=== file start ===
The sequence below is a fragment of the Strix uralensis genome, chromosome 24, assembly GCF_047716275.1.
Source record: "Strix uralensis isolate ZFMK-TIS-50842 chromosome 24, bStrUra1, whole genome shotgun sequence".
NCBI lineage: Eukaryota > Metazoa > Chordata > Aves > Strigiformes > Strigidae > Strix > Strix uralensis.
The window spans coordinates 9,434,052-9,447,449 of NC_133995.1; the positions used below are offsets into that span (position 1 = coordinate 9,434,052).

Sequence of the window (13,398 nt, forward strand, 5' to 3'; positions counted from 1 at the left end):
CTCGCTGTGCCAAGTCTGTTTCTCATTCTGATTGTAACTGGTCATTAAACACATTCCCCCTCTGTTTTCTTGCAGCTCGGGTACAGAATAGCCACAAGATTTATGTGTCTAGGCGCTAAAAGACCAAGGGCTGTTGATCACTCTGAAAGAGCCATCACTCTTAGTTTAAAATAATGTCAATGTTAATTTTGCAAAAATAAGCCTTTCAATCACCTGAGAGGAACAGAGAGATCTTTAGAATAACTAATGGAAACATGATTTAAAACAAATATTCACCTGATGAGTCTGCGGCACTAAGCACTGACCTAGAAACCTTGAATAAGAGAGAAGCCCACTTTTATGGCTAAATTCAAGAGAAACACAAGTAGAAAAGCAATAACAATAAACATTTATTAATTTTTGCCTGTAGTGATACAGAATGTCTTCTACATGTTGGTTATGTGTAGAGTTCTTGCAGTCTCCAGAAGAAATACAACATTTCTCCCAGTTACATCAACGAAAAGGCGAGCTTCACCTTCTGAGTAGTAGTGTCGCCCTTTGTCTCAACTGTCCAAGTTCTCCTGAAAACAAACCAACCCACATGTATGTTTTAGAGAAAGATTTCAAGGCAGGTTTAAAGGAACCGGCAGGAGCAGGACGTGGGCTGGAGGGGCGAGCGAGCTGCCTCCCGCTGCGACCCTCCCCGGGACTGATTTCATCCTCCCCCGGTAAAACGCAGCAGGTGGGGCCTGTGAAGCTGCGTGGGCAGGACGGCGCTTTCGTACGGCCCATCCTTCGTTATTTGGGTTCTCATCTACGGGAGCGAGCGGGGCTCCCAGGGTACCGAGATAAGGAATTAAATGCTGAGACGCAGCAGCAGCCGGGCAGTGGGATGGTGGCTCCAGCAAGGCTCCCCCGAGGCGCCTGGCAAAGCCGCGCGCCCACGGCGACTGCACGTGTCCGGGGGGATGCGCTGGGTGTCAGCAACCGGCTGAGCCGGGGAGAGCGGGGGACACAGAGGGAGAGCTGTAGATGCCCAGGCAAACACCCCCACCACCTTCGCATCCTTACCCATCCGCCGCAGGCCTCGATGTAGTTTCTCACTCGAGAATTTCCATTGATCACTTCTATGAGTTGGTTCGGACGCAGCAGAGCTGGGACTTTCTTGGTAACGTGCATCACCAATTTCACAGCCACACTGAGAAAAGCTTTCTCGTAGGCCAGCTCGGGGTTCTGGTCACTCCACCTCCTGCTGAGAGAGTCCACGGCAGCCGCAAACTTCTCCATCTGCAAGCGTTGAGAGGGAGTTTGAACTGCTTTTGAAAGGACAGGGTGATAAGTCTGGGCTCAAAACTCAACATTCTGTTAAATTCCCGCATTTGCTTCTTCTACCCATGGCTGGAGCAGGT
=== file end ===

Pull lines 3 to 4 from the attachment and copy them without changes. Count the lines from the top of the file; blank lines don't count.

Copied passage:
NCBI lineage: Eukaryota > Metazoa > Chordata > Aves > Strigiformes > Strigidae > Strix > Strix uralensis.
The window spans coordinates 9,434,052-9,447,449 of NC_133995.1; the positions used below are offsets into that span (position 1 = coordinate 9,434,052).